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Zeroing In: Keep your Expert Reports Clear and Focused

January 3, 2024
Reviewing reports with magnifying glass and typing a report on a laptop.

By Noah Bolmer

An expert report isn’t a treatise; it should be expressed in a clear manner and tailored to the facts and evidence provided.  Here are a few tried and true strategies. 

Know Your Goal 

Keep your conclusion in mind when writing expert reports and underscore key evidence that supports your expert opinion. Expert Erik Bernstein notes: 

I think it is important to know what you are driving at [. . .] With the report, for example, it is important to know the conclusion you support. You do not just start writing a report and go on and on until you stop at some arbitrary point. You have a specific goal in mind, and you are trying to convince someone that your opinion is correct and support that opinion with facts. 

Professor David Rockstraw agrees, as he states, “[Y]ou provide your opinions upfront, and then you provide the support [. . .] but what goes into the report is very much guided by what the attorneys are attempting to prove or disprove in the case that you’re involved in.”

Start Broad, Then Focus In 

Dr. W. Richard Laton zeros in on the conclusion by starting with a broad overview and focusing in, bit-by-bit. He explains, “I am a big believer that you have to look at the bigger picture before you can dive into the little details. It may not all go into the report, but you have to look at it from a 20,000-foot elevation, get down to 5,000 feet and then get down to a foot.”

Making the Cut  

Eliminate the extraneous. Anything within the report that doesn’t need to be there represents an opportunity for the opposing side. Dr. Michael Einhorn recommends considering potential responses while writing expert reports:  

I try to be focused at all times. I do not like to leave things vague or open, because anything I say can be used against me in a deposition or court. That having been said, a plaintiff expert must establish reliable proof of damages in the first place, and a sufficient casual connection from the purported infringement to the sought remedy [. . .] With attorney advice, I will consider strategically what the other side may do in response.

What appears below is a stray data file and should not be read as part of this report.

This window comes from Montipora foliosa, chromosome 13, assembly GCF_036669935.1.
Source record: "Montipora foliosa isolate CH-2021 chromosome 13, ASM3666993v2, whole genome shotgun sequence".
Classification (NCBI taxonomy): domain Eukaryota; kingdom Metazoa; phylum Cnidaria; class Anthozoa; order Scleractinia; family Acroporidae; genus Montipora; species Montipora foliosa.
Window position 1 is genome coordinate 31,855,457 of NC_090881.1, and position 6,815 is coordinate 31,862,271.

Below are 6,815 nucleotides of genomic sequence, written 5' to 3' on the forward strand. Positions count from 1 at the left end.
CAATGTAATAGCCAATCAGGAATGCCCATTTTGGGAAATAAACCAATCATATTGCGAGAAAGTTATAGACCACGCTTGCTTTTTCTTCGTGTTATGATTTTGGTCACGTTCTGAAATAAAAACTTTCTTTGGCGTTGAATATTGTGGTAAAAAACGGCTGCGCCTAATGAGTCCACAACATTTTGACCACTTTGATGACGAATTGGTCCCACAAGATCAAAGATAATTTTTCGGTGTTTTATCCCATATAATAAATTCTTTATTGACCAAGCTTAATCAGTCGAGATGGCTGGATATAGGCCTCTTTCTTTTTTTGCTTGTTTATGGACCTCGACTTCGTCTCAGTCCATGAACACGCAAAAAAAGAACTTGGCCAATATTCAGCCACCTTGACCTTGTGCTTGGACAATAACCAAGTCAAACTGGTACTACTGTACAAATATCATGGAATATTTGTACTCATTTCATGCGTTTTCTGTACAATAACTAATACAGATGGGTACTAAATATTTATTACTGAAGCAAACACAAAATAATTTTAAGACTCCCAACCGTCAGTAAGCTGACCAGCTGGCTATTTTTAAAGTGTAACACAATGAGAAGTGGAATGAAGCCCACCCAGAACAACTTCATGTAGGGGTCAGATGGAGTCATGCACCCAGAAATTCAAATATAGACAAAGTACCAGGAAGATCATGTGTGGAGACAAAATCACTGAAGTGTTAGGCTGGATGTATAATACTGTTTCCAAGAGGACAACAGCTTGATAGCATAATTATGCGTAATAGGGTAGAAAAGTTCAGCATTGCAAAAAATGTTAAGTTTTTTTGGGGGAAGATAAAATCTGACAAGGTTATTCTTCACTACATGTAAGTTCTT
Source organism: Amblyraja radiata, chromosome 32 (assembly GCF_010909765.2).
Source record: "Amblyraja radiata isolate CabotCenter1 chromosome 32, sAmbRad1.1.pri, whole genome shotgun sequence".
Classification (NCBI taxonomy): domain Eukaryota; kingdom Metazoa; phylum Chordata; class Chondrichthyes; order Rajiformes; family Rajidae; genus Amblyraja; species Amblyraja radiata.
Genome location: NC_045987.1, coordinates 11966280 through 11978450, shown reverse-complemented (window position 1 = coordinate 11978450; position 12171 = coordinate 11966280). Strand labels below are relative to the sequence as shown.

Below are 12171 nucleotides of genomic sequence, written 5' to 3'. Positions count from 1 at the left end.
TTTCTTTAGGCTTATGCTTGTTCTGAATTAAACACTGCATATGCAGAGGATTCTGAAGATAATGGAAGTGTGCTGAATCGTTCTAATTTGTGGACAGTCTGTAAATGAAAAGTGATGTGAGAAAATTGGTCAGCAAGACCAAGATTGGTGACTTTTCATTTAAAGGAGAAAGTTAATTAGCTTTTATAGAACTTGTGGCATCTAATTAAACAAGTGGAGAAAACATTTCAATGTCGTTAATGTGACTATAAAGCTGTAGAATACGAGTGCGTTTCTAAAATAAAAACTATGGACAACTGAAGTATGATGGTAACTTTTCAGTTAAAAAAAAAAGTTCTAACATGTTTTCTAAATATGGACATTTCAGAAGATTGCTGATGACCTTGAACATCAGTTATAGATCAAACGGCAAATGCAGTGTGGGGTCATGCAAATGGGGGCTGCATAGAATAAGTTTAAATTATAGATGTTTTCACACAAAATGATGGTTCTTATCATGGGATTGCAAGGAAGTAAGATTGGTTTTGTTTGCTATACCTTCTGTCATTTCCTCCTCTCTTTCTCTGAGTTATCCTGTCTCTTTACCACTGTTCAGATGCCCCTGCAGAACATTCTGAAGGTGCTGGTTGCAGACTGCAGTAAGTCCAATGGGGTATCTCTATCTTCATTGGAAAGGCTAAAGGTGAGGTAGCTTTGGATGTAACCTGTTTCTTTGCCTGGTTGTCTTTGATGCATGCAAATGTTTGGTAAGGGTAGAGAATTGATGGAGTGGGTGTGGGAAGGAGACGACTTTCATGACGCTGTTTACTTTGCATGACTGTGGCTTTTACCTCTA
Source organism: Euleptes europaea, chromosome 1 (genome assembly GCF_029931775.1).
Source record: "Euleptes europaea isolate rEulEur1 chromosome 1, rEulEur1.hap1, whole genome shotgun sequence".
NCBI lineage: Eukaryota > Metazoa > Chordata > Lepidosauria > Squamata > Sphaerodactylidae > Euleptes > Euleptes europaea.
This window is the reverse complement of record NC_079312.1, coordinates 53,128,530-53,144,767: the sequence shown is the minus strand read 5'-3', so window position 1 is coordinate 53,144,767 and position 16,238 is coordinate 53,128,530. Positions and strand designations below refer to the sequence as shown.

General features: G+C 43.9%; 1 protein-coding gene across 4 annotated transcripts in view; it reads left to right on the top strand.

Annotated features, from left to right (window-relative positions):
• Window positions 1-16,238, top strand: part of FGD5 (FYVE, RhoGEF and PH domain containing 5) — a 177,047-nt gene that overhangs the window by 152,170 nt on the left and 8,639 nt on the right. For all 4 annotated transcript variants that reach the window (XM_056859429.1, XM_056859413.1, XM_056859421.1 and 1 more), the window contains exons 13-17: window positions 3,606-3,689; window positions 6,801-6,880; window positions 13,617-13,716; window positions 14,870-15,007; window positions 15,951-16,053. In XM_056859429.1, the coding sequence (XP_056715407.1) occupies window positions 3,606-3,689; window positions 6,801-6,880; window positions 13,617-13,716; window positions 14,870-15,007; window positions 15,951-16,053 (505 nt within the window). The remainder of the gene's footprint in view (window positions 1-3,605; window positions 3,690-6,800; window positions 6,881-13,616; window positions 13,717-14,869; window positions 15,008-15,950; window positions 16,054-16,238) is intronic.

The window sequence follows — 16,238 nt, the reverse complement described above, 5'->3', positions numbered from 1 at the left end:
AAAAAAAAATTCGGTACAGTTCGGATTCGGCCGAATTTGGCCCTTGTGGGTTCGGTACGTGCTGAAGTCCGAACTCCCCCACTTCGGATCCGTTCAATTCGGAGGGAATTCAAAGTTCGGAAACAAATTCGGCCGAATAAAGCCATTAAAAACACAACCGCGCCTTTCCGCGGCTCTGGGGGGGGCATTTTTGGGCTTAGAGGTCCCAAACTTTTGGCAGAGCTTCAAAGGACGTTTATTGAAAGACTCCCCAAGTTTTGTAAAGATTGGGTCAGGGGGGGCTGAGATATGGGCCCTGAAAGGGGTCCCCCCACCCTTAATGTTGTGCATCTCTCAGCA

Accepting Advice 

Consider using tools provided by the attorney to stay focused. Professor Joseph LaViola is able to devote more time to the substantive parts of his expert reports when given outlines: 

It depends on the attorney and the firm, but I usually get a skeleton as a basic outline, where I can fill in the main details. I have had ones where the skeleton is bare bones and others where the skeleton has been more fleshed out. It is a more thorough outline, and it makes it easier to focus on the stuff that I am an expert on when it is done that way. 

A clear and focused expert report highlights your expert opinion without opening doors for opposing counsel. Your well-tailored report is a powerful tool for your attorney, and a successful engagement for you.  

If you are interested in being considered for expert witness gigs, consider signing up with Round Table Group. For nearly 30 years, we have helped litigators locate, evaluate, and employ the best and most qualified expert witnesses. Contact us at 202-908-4500 for more information or sign up now! 

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